After the fire: benefits of reduced ground cover for vervet monkeys (Cercopithecus aethiops)

Authors

  • Karin Enstam Jaffe,

    Corresponding author
    1. Department of Anthropology, University of California, Davis, California
    2. Department of Anthropology, Sonoma State University, Rohnert Park, California
    • Department of Anthropology, Sonoma State University, 1801 E. Cotati Avenue, Rohnert Park, CA 94928
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  • Lynne A. Isbell

    1. Department of Anthropology, University of California, Davis, California
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Abstract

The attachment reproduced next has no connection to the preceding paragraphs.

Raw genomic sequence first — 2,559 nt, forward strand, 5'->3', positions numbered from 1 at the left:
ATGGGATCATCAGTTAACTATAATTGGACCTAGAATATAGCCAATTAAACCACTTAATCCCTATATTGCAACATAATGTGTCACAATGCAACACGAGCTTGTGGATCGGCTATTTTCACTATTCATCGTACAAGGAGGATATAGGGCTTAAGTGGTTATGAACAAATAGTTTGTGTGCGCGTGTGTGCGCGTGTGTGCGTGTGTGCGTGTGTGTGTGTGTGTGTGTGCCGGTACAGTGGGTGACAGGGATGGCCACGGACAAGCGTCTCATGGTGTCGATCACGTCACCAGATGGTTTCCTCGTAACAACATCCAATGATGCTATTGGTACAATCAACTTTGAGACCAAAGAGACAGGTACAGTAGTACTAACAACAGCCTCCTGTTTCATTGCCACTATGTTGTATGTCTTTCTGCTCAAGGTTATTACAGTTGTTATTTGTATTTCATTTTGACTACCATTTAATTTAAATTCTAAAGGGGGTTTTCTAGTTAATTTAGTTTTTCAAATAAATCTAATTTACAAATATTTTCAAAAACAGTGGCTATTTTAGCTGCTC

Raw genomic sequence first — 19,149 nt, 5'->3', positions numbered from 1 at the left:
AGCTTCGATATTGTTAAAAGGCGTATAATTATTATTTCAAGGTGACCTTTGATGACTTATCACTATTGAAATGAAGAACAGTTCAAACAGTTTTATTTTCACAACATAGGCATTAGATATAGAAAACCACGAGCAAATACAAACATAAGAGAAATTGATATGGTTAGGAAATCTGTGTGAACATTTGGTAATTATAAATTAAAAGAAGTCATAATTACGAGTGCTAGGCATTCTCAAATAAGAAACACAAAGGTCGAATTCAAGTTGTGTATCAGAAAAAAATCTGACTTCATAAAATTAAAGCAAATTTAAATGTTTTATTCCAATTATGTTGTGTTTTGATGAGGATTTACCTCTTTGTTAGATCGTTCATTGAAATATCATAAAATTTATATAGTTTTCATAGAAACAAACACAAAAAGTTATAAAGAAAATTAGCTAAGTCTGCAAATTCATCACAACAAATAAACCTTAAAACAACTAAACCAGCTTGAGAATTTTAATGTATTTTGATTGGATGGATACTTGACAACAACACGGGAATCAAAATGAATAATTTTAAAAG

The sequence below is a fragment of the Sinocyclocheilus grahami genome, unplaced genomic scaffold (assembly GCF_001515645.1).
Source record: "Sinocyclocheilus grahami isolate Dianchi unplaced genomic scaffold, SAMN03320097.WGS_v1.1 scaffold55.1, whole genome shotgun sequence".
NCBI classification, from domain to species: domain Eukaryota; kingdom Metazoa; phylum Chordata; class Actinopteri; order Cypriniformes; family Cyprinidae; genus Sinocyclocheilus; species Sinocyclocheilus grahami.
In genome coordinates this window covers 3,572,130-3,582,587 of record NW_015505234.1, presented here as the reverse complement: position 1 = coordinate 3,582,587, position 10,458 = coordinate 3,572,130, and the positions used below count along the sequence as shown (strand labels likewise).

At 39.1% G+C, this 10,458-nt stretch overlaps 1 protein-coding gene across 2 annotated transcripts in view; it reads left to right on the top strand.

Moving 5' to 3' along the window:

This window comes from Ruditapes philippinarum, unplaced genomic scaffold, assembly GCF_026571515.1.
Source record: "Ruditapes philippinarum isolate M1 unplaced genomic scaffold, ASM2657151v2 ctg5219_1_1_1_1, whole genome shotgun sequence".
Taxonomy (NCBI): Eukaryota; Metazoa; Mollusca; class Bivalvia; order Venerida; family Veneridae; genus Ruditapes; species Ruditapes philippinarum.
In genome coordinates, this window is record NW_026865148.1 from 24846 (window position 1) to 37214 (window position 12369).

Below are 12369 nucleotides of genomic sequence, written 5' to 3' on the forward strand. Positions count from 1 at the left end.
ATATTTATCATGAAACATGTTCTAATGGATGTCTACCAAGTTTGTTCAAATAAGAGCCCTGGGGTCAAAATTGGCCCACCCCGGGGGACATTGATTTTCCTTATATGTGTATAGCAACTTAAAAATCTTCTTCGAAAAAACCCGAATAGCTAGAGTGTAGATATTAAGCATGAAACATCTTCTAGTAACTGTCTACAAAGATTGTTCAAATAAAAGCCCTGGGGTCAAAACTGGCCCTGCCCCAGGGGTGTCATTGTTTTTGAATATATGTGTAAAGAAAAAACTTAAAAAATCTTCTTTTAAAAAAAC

Here we describe changes in ranging behavior and other activities of vervet monkeys (Cercopithecus aethiops) after a wildfire eliminated grass cover in a large area near the study group's home range. Soon after the fire, the vervets ranged farther away from tall trees that provide refuge from mammalian predators, and moved into the burned area where they had never been observed to go before the fire occurred. Visibility at vervet eye-level was 10 times farther in the burned area than in unburned areas. They traveled faster, and adult females spent more time feeding and less time scanning bipedally in the burned area than in the unburned area. The burned area's greater visibility may have lowered the animals' perceived risk of predation there, and may have provided them with an unusual opportunity to eat acacia ants. Am. J. Primatol. 71:252–260, 2009. © 2008 Wiley-Liss, Inc.

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